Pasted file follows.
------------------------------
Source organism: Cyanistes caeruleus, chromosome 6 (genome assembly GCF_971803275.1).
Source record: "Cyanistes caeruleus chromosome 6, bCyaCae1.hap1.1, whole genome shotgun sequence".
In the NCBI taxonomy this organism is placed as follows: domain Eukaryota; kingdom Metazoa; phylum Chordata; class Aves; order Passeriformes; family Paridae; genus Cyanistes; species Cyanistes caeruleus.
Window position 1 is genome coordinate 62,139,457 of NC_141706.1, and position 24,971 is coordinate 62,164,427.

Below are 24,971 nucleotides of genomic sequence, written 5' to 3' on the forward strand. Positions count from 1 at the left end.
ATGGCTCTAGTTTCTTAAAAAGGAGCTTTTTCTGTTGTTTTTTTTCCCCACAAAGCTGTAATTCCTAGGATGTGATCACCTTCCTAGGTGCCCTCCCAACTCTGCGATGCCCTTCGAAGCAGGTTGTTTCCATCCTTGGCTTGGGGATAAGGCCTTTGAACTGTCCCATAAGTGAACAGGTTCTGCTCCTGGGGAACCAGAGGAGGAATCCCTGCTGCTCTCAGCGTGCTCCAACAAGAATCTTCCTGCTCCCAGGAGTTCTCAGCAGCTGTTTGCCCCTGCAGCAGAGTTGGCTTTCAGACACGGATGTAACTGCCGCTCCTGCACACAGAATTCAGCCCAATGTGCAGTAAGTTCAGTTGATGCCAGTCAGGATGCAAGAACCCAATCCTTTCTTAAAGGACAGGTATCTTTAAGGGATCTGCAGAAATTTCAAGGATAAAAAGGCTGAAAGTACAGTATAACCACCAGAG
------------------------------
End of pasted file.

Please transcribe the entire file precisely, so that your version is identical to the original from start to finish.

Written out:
Source organism: Cyanistes caeruleus, chromosome 6 (genome assembly GCF_971803275.1).
Source record: "Cyanistes caeruleus chromosome 6, bCyaCae1.hap1.1, whole genome shotgun sequence".
In the NCBI taxonomy this organism is placed as follows: domain Eukaryota; kingdom Metazoa; phylum Chordata; class Aves; order Passeriformes; family Paridae; genus Cyanistes; species Cyanistes caeruleus.
Window position 1 is genome coordinate 62,139,457 of NC_141706.1, and position 24,971 is coordinate 62,164,427.

Below are 24,971 nucleotides of genomic sequence, written 5' to 3' on the forward strand. Positions count from 1 at the left end.
ATGGCTCTAGTTTCTTAAAAAGGAGCTTTTTCTGTTGTTTTTTTTCCCCACAAAGCTGTAATTCCTAGGATGTGATCACCTTCCTAGGTGCCCTCCCAACTCTGCGATGCCCTTCGAAGCAGGTTGTTTCCATCCTTGGCTTGGGGATAAGGCCTTTGAACTGTCCCATAAGTGAACAGGTTCTGCTCCTGGGGAACCAGAGGAGGAATCCCTGCTGCTCTCAGCGTGCTCCAACAAGAATCTTCCTGCTCCCAGGAGTTCTCAGCAGCTGTTTGCCCCTGCAGCAGAGTTGGCTTTCAGACACGGATGTAACTGCCGCTCCTGCACACAGAATTCAGCCCAATGTGCAGTAAGTTCAGTTGATGCCAGTCAGGATGCAAGAACCCAATCCTTTCTTAAAGGACAGGTATCTTTAAGGGATCTGCAGAAATTTCAAGGATAAAAAGGCTGAAAGTACAGTATAACCACCAGAG